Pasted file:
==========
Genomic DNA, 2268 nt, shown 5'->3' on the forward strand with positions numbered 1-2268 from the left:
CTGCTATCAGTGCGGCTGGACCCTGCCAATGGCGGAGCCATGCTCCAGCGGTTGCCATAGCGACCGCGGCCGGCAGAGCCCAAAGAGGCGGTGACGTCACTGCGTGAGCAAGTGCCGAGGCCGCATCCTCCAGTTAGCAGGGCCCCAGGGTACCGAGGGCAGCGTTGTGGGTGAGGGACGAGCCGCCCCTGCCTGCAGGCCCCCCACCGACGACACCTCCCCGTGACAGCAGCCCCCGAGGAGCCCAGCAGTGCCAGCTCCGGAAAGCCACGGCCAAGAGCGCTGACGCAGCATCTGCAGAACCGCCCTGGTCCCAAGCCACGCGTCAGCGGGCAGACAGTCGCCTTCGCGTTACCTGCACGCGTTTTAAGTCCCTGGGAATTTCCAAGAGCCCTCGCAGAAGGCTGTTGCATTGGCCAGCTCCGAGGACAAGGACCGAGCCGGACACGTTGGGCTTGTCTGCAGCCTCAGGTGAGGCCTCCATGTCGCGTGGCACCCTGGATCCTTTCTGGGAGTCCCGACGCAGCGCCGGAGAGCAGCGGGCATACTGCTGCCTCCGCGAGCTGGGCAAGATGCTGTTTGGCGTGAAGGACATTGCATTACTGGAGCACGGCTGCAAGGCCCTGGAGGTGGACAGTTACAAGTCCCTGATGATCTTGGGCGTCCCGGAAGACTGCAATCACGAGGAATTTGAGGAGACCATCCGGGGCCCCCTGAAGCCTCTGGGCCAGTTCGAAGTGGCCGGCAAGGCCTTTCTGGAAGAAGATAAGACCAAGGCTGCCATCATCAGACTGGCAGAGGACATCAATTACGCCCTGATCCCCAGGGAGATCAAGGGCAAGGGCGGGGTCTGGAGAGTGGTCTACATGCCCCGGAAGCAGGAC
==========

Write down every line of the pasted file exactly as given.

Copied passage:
Genomic DNA, 2268 nt, shown 5'->3' on the forward strand with positions numbered 1-2268 from the left:
CTGCTATCAGTGCGGCTGGACCCTGCCAATGGCGGAGCCATGCTCCAGCGGTTGCCATAGCGACCGCGGCCGGCAGAGCCCAAAGAGGCGGTGACGTCACTGCGTGAGCAAGTGCCGAGGCCGCATCCTCCAGTTAGCAGGGCCCCAGGGTACCGAGGGCAGCGTTGTGGGTGAGGGACGAGCCGCCCCTGCCTGCAGGCCCCCCACCGACGACACCTCCCCGTGACAGCAGCCCCCGAGGAGCCCAGCAGTGCCAGCTCCGGAAAGCCACGGCCAAGAGCGCTGACGCAGCATCTGCAGAACCGCCCTGGTCCCAAGCCACGCGTCAGCGGGCAGACAGTCGCCTTCGCGTTACCTGCACGCGTTTTAAGTCCCTGGGAATTTCCAAGAGCCCTCGCAGAAGGCTGTTGCATTGGCCAGCTCCGAGGACAAGGACCGAGCCGGACACGTTGGGCTTGTCTGCAGCCTCAGGTGAGGCCTCCATGTCGCGTGGCACCCTGGATCCTTTCTGGGAGTCCCGACGCAGCGCCGGAGAGCAGCGGGCATACTGCTGCCTCCGCGAGCTGGGCAAGATGCTGTTTGGCGTGAAGGACATTGCATTACTGGAGCACGGCTGCAAGGCCCTGGAGGTGGACAGTTACAAGTCCCTGATGATCTTGGGCGTCCCGGAAGACTGCAATCACGAGGAATTTGAGGAGACCATCCGGGGCCCCCTGAAGCCTCTGGGCCAGTTCGAAGTGGCCGGCAAGGCCTTTCTGGAAGAAGATAAGACCAAGGCTGCCATCATCAGACTGGCAGAGGACATCAATTACGCCCTGATCCCCAGGGAGATCAAGGGCAAGGGCGGGGTCTGGAGAGTGGTCTACATGCCCCGGAAGCAGGAC